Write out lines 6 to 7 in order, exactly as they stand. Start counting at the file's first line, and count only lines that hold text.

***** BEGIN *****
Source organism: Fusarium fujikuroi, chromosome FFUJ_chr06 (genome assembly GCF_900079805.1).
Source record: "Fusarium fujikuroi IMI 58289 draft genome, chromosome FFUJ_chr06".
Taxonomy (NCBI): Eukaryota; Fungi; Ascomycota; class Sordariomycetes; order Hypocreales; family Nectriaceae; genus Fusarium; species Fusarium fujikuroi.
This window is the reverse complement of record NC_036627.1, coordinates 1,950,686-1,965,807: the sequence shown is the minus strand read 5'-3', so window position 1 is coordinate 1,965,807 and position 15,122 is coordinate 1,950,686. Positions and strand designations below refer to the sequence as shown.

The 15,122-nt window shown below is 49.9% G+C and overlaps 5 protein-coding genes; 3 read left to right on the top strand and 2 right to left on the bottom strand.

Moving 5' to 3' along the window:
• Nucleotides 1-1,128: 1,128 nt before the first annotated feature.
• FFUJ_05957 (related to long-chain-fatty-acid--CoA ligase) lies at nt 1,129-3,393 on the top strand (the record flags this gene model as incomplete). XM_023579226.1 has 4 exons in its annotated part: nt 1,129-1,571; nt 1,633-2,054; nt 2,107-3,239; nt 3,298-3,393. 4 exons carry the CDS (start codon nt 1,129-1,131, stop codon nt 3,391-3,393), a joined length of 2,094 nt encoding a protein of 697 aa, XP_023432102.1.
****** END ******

Moving 5' to 3' along the window:
• Nucleotides 1-1,128: 1,128 nt before the first annotated feature.